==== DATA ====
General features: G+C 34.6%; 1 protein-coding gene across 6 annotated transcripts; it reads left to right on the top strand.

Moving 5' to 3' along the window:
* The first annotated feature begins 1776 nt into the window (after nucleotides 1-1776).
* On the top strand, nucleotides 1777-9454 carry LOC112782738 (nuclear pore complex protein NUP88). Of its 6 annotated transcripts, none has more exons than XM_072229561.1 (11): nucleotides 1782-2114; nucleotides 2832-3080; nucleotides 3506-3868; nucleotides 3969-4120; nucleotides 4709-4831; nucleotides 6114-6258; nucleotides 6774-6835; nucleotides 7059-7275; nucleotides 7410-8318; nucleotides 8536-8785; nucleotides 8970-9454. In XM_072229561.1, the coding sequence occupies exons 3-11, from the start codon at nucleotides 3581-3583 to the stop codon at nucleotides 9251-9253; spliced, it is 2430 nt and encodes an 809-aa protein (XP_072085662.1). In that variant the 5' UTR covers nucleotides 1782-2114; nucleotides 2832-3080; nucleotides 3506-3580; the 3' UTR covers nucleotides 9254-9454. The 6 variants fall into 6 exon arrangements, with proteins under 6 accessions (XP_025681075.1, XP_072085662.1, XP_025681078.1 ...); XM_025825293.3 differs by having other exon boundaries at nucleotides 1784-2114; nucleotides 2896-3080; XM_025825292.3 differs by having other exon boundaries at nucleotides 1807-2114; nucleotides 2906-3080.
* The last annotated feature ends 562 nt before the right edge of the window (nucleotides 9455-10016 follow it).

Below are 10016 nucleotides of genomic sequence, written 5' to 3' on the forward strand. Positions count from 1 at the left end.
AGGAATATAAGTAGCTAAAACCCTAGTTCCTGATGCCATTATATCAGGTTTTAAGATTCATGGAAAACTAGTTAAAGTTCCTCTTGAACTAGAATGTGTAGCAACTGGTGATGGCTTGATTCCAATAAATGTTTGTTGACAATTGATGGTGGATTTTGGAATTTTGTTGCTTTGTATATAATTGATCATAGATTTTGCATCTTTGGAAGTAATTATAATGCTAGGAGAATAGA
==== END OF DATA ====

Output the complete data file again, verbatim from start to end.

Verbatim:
General features: G+C 34.6%; 1 protein-coding gene across 6 annotated transcripts; it reads left to right on the top strand.

Moving 5' to 3' along the window:
* The first annotated feature begins 1776 nt into the window (after nucleotides 1-1776).
* On the top strand, nucleotides 1777-9454 carry LOC112782738 (nuclear pore complex protein NUP88). Of its 6 annotated transcripts, none has more exons than XM_072229561.1 (11): nucleotides 1782-2114; nucleotides 2832-3080; nucleotides 3506-3868; nucleotides 3969-4120; nucleotides 4709-4831; nucleotides 6114-6258; nucleotides 6774-6835; nucleotides 7059-7275; nucleotides 7410-8318; nucleotides 8536-8785; nucleotides 8970-9454. In XM_072229561.1, the coding sequence occupies exons 3-11, from the start codon at nucleotides 3581-3583 to the stop codon at nucleotides 9251-9253; spliced, it is 2430 nt and encodes an 809-aa protein (XP_072085662.1). In that variant the 5' UTR covers nucleotides 1782-2114; nucleotides 2832-3080; nucleotides 3506-3580; the 3' UTR covers nucleotides 9254-9454. The 6 variants fall into 6 exon arrangements, with proteins under 6 accessions (XP_025681075.1, XP_072085662.1, XP_025681078.1 ...); XM_025825293.3 differs by having other exon boundaries at nucleotides 1784-2114; nucleotides 2896-3080; XM_025825292.3 differs by having other exon boundaries at nucleotides 1807-2114; nucleotides 2906-3080.
* The last annotated feature ends 562 nt before the right edge of the window (nucleotides 9455-10016 follow it).

Below are 10016 nucleotides of genomic sequence, written 5' to 3' on the forward strand. Positions count from 1 at the left end.
AGGAATATAAGTAGCTAAAACCCTAGTTCCTGATGCCATTATATCAGGTTTTAAGATTCATGGAAAACTAGTTAAAGTTCCTCTTGAACTAGAATGTGTAGCAACTGGTGATGGCTTGATTCCAATAAATGTTTGTTGACAATTGATGGTGGATTTTGGAATTTTGTTGCTTTGTATATAATTGATCATAGATTTTGCATCTTTGGAAGTAATTATAATGCTAGGAGAATAGA